The Government remains “implacably” committed to building a Holocaust memorial and learning centre near Parliament, the communities secretary Robert Jenrick said on Tuesday.
Jenrick spoke as Westminster City Council voted unanimously to oppose the proposal backed by the prime minister Boris Johnson.
A final decision will be made by the housing minister – now Esther McVey – in the summer. It will follow the publication of a report by the planning inspector after a public inquiry – to which Tuesday’s vote will be submitted.
“2020 marks the 75th anniversary of the liberation of Auschwitz-Birkenau. As fewer survivors remain with us it is more important than ever for us to come together to remember the six million Jewish men, women and children murdered during the Holocaust and all other victims of Nazi persecution,” Jenrick said in a statement.
He added: “The Government remains implacably committed to the construction of the Holocaust Memorial and Education Centre right at the heart of our democracy, beside our national parliament to ensure that future generations never forget.
“No one, whether in national or local government should shirk their duty to deliver on the promise of this memorial, and the government certainly will not.”
The council deliberations – which ran for close to three hours – saw councillors on the local authority’s planning committee unanimously oppose the memorial in Victoria Tower Gardens.
The Grade-II* listed park falls partly within the UNESCO World Heritage Site of Westminster.
Councillors warned the application would harm heritage assets, obstruct views of the Buxton Memorial and the lowers parts of the Palace of Westminster, cause the loss of open, public green space and incur possible environmental damage.
Speaking out against the application, Labour councillor David Boothroyd welled up, as he hit out against the council’s “iniquitous position … [of] having to decide whether to disappoint people who are making points about their local park with perfect sincerity, or to refuse the Holocaust memorial centre within a fortnight of Holocaust Memorial Day.”
Conservative councillor Robert Rigby, chairman of planning, said the council would have “very likely” accepted plans to build a “much smaller” memorial in the park.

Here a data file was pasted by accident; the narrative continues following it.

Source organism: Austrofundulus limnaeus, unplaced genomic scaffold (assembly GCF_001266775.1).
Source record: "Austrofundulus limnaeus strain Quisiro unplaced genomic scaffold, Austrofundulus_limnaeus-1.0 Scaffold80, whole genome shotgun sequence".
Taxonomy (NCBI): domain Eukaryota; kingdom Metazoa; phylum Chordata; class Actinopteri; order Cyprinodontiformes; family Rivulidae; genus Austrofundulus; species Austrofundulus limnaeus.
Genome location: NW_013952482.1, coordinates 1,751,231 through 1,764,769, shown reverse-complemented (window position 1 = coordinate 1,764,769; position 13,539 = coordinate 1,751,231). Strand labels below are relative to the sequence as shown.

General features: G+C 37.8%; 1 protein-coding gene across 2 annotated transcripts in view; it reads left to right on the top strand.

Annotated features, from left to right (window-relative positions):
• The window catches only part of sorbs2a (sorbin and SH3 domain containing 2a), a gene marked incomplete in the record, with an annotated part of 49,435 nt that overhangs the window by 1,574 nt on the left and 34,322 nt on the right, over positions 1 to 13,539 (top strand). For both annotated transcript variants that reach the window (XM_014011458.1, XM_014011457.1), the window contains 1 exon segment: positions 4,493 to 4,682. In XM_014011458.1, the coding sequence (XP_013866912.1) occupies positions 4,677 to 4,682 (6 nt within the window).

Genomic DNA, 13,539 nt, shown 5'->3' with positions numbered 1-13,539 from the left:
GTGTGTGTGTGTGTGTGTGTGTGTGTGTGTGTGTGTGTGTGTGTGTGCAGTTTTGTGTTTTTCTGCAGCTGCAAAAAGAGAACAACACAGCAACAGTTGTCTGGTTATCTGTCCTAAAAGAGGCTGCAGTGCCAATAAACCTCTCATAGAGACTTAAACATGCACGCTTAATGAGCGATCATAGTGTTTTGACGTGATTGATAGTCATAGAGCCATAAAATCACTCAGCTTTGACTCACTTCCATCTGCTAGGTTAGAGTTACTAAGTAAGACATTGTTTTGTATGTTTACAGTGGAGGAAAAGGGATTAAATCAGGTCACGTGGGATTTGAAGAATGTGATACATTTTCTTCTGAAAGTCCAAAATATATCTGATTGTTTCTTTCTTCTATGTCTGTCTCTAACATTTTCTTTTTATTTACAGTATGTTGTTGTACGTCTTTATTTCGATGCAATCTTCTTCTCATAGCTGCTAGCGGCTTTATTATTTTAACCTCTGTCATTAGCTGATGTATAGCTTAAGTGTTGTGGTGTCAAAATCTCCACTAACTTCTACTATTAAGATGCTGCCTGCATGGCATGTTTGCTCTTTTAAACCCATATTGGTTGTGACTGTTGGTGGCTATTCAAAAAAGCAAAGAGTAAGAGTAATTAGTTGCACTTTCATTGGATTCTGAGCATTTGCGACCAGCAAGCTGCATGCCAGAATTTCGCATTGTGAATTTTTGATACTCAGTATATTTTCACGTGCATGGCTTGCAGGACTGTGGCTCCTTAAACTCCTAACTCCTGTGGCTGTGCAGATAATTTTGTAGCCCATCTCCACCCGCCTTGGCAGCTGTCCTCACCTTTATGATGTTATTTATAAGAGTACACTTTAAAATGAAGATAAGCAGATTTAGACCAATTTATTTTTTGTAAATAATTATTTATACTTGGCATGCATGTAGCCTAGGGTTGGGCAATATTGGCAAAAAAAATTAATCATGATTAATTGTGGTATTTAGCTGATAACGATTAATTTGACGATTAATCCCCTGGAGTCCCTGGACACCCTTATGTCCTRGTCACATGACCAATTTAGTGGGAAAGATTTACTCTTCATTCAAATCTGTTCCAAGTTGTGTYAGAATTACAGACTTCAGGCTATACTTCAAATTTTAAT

Stressing the role of remembrance, Rigby said that Westminster City Council is behind the “principle” of a memorial to the Holocaust in central London but cited heritage concerns.”We absolutely understand the emotion and the depth of feeling that this issue engenders, and we think it is right that the secretary of state will make the final decision on this application,” he said.
But he added: “However, if it were Westminster City Council taking a decision on the application, it would have been refused on heritage grounds; the location in Victoria Tower Gardens, its size and design would cause considerable harm and would have a significant, detrimental impact on one of the few remaining green spaces on the Thames Embankment.”
The vote followed a series of representations from objectors and supporters including Karen Pollock, chief executive of the Holocaust Educational Trust.
Speaking in favour of the proposal, the Bergen Belsen survivor Mala Tribich warned the lessons of the holocaust “are yet to be learnt.” As survivors grow older, she told the meeting, “a memorial next to parliament where decisions are made will help us to learn the lessons that we have not done so far.”
But the Save Victoria Tower Gardens activist Nina Grunfeld said it would strip the park of its “character” and turn it into the “antechamber to the Holocaust Learning Centre, a civic space with the security and loss of freedom.”